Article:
If nationalism is sustained by media in some way, does this suggest implications for foreign policy and national security?
For the purposes of this post, I’ll focus my thoughts on those that are considered a part of the American nation.
If the above presumption is true, then there are absolutely implications for foreign policy and national security. Western consumers are more able to engage in media now than at any other time in history, and they take advantage of that reality; often to reaffirm and exercise their assumed rights as members of a nation that highly values things like justice and freedom of all sorts. This, however, can (and has) cause conflict that is far-reaching and problematic when it comes to maintaining diplomatic relationships with other nations and ensuring secure conditions for global ambassadors and other such representatives. A poignant example of the implications of media’s role in sustaining nationalism involves depictions of the Prophet Muhammad.
As many people know, to create visual depictions of Islam’s most revered figure is generally discouraged. Knowing this, many western media participants take it upon themselves to do just that in the name of exercising their “freedom of speech.” Hate speech-loving Pamela Geller sponsors “Draw the Prophet” contests and publishes anti-Islam books (another medium used to perpetuate nationhood) while countless social media users share and like inflammatory graphics and “facts” about other countries all in the name of exercising a national right of expression. Geller’s event, not surprisingly, has been targeted by assailants. By using the media to proclaim an allegiance to the ideals of a particular nation, these people severely jeopardize domestic stability and global cooperation in a variety of contexts. Presumably, foreign service security protocol has to be amended in the face of domestic scandal that serves only to ostracize other nations.
Much of the challenge of defining and successfully implementing internet technology governance is borne of the desires of sovereign entities to possess control of the technologies and their accompanying industries within their borders. The predominance of western control on these things is a key factor in the diplomatic and regulatory issues that exist in the communication world today.
As Powers and Jablonski repeatedly make clear in their book “The Real Cyber War,” communication technology, regulation, and infrastructure are based almost entirely in the Western world. Western powers took advantage of their capitalistic prowess in the onset of the global communication age and asserted their dominance through the pseudo-benevolent creation of communication capabilities in less-developed nations. Contemporary issues regarding the implications of these Western-sponsored infrastructures very often take the form of dependent nations attempting to confront the disproportionate amount of power and influence that foreign countries have over their affairs. Though there were declarations that lauded the motivation of these acts as being the result of efforts to create international cooperation and harmony, it is arguable that other influences were at play. In any case, the rhetoric associated with global communication development strongly resembles the language used to define modernization theory.
Modernization theory states that “international mass communication could be used to spread the message of modernity and transfer the economic and political models of the West to the newly independent countries of the South.” The idea that providing developing countries with the ability to engage in global communication would be an impetus for societal modernization sounds very similar, in my opinion, to the discourse that surrounded early globalization efforts by the U.S. and Britain (Thussu 42-44). President Woodrow Wilson’s vision of international communication, for example, declared that spread of “American ideals” were the key to universal progress (Powers and Jablonski 37). Modernization theory similarly contends that the catalyst which will promote global evolution lies in the spread of Western practices…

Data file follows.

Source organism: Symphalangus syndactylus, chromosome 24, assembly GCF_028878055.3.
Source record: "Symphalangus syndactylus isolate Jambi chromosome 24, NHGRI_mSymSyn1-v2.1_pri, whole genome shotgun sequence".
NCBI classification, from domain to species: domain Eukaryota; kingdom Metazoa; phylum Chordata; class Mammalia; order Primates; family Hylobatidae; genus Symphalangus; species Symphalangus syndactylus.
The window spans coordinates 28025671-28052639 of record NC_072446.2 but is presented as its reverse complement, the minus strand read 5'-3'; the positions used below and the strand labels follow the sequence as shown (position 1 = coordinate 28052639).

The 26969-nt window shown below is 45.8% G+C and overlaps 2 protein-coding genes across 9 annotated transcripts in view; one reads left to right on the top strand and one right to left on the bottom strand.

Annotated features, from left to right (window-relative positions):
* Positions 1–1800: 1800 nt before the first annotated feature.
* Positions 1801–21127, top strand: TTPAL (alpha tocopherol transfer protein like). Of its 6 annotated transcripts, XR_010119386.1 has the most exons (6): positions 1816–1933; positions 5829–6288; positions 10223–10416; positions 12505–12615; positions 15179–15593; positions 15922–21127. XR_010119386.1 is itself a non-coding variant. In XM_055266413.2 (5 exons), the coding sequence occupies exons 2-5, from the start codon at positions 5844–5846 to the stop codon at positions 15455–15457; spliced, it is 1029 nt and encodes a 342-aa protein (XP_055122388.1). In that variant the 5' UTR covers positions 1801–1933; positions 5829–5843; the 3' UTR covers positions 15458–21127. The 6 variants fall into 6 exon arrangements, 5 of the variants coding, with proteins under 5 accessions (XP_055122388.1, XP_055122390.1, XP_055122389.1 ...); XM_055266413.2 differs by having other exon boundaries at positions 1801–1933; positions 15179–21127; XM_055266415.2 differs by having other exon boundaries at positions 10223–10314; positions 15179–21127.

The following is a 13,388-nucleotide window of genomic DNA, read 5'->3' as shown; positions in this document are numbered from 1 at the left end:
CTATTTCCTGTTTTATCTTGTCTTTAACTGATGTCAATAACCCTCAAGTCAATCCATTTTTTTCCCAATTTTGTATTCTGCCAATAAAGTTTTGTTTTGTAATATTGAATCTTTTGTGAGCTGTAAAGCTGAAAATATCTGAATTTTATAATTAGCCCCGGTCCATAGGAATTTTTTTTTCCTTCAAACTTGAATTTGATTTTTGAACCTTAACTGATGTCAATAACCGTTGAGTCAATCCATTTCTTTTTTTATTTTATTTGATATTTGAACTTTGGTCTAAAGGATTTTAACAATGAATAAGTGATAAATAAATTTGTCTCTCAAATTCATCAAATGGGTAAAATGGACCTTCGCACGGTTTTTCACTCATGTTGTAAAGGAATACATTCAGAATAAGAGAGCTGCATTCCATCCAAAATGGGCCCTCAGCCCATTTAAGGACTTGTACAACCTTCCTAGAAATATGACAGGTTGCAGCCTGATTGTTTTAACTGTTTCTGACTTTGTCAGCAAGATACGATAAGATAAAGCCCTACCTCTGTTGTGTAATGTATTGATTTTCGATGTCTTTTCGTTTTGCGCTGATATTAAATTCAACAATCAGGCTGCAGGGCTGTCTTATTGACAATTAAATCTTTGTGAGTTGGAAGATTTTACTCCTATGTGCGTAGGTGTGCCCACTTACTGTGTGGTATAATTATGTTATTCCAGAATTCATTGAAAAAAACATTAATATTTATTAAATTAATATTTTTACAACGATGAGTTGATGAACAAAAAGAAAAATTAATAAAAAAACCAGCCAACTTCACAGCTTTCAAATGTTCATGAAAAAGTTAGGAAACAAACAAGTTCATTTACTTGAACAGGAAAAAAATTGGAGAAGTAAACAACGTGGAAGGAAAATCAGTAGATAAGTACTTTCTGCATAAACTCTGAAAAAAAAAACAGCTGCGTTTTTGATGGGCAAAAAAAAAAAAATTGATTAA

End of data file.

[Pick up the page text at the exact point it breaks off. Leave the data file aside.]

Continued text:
The theory of bettering another country by instituting economic and political standards of an entirely different place is strongly present in contemporary society, and modernization theory strongly reflects that. Whether or not this method of handling matters related to internet governance is successful remains to be seen, but I wouldn’t bet on it.
One of the most glaring underscoring tensions of U.S. information policy is the apparent contradiction between the altruistic terms by which it is defined in popular discourse and the self-interest that marks its practice and implementation around the world. U.S. information policy can arguably be considered to be very one-sided, despite “persistent discourse suggesting unfettered access to information promotes democracy and global peace” (Power and Jablonski 32). For example, most regulatory communication agencies, organizations, and committees are based in the U.S., endeavor primarily to serve this country’s economic interests, and disregard input from the nations that they operate in and claim to serve (Powers and Jablonski 40,45). Another tension arises from the privatization of control within the global communication structure (Powers and Jablonski 41). To outsource such power to the private sector arguably absolves the government of a certain amount of responsibility while simultaneously depriving developing nations of any means of recourse in the event of mishaps.
To operate under the guise of policies existing for the common good of all, as Secretary of State Hamilton Fish insisted was the case, while establishing international industries whose profits were siphoned directly into U.S. coffers is sure to cause (and has, in fact) much discord between nations (Powers and Jablonski 39). Ongoing efforts to reestablish existing regulatory structures in the world of information dissemination is indicative of the ongoing issues brought on by this incongruence of ideology and practice. At least one U.S. president involved in the formation of information policy supported the inclusion of altruism as a core value; President Woodrow Wilson was ultimately unsuccessful in his efforts to create globally diplomatic communication regulations.